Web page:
What’s Going to Replace Gasoline?

I think by now everyone is well aware of the fact that we’re past due to begin serious research into finding which of the new alternative fuels will be the best option to replace gasoline as the major source of energy for our vehicles.

Whether it’s due to environmental factors like pollution and global warming or due to the fact gasoline is a finite resource that for all intents and purposes is shrinking with each passing day, the time has come for us to begin taking the slow and arduous steps towards finding a cheap and renewable fuel source.

Unfortunately, because all of these alternative fuels are relatively untested and still in concept phase, it seems it’s going to be pretty hard to choose which one to go with. And if you go by the results of a recent poll on GasBuddy.com, it appears that we’re pretty evenly divided between the alternative fuels we believe will ultimately power our vehicles.

When asked, “what will be the next best automobile alternative to petroleum?” here’s how nearly 16,000 people responded:

  • 33% chose hydrogen fuel cells
  • 21% chose biofuels
  • 21% chose electric (battery)
  • 17% chose unknown/no opinion
  • 2% chose compressed natural gas
  • 2% chose liquefied natural gas
  • 1% chose liquefied petroleum gas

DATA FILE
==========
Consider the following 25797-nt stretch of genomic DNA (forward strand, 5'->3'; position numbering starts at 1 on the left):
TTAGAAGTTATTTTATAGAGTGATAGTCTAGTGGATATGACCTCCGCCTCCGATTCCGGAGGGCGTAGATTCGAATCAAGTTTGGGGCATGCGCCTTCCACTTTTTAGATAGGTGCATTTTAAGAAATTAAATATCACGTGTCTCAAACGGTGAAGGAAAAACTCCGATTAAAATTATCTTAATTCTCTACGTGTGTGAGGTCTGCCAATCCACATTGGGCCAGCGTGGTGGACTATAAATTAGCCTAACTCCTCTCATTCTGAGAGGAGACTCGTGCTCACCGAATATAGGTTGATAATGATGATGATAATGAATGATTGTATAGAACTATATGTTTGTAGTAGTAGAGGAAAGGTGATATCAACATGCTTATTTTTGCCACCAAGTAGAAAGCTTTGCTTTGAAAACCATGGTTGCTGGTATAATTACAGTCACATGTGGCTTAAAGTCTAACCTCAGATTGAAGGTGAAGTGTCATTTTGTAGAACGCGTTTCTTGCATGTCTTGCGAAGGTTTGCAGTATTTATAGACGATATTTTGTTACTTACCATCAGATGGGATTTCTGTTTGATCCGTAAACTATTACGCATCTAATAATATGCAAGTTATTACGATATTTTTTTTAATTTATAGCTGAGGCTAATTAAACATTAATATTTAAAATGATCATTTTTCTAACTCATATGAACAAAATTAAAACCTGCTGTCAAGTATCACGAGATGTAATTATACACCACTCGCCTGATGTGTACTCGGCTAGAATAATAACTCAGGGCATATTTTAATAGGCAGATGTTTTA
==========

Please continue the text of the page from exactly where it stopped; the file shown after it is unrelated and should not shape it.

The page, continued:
As you can see, not are there a lot of possible options, but we’re pretty well divided between those options. Each alternative fuel has its pros and cons, but it unfortunately it appears that it’s the lack of definitive information that’s making it difficult for us to settle on “the next” fuel.

The results from the GasBuddy.com poll were pretty much in line with a similar poll I ran back in April, which asked, “which type of vehicle do you think will best help solve our environmental problems?” Not coincidentally, hydrogen fuel cell cars came in number one in my poll as well, with 41% of the responses. Plug-in hybrids (27%), electric cars (25%) and ethanol vehicles (7%) were the other responses.

Hopefully over the next couple of years, the world’s major oil companies will reduce their dividends and share buyback programs and start pumping money into alternative fuels. Maybe that way we’ll know which direction we’re going before it’s too late.

Comments

  1. What about salt water?

  2. I think nuclear fission would be best, feeding electric vehicles.

  3. Check out
    http://www.volvocars.com/corporation/environment/Alternativefuels/_challenge.htm

    Biodiesel is a really good alternative. Biofuels is kind of vague. Ethanol is a biofuel but it sucks. Not much better than regular gasoline.

  4. Diesel Fuel makes sense for transportation until ultracapcitor engines become available. Diesel has the advantage of better fuel economy than gasoline while avoiding the government’s lobby encouragement ethanol subsidies. Diesel from coal is already a reality: http;//www.a2dvoices.com/realitycheck/Energy/

  5. This post is great. It discusses public opinion from a survey, no moralizing, no semi-science. It can be hard to understand when someone from a corn state discusses the great value of ethanol (Sen Chuck Grassley of Iowa) or a gasoline producer shows pictures of the Hindenberg blimp disaster.

    alternative power

    The post above mentioned salt water–I like the idea of using the solar collecting power of the world’s oceans to produce hydrogen gas, biofuels, other combustibles.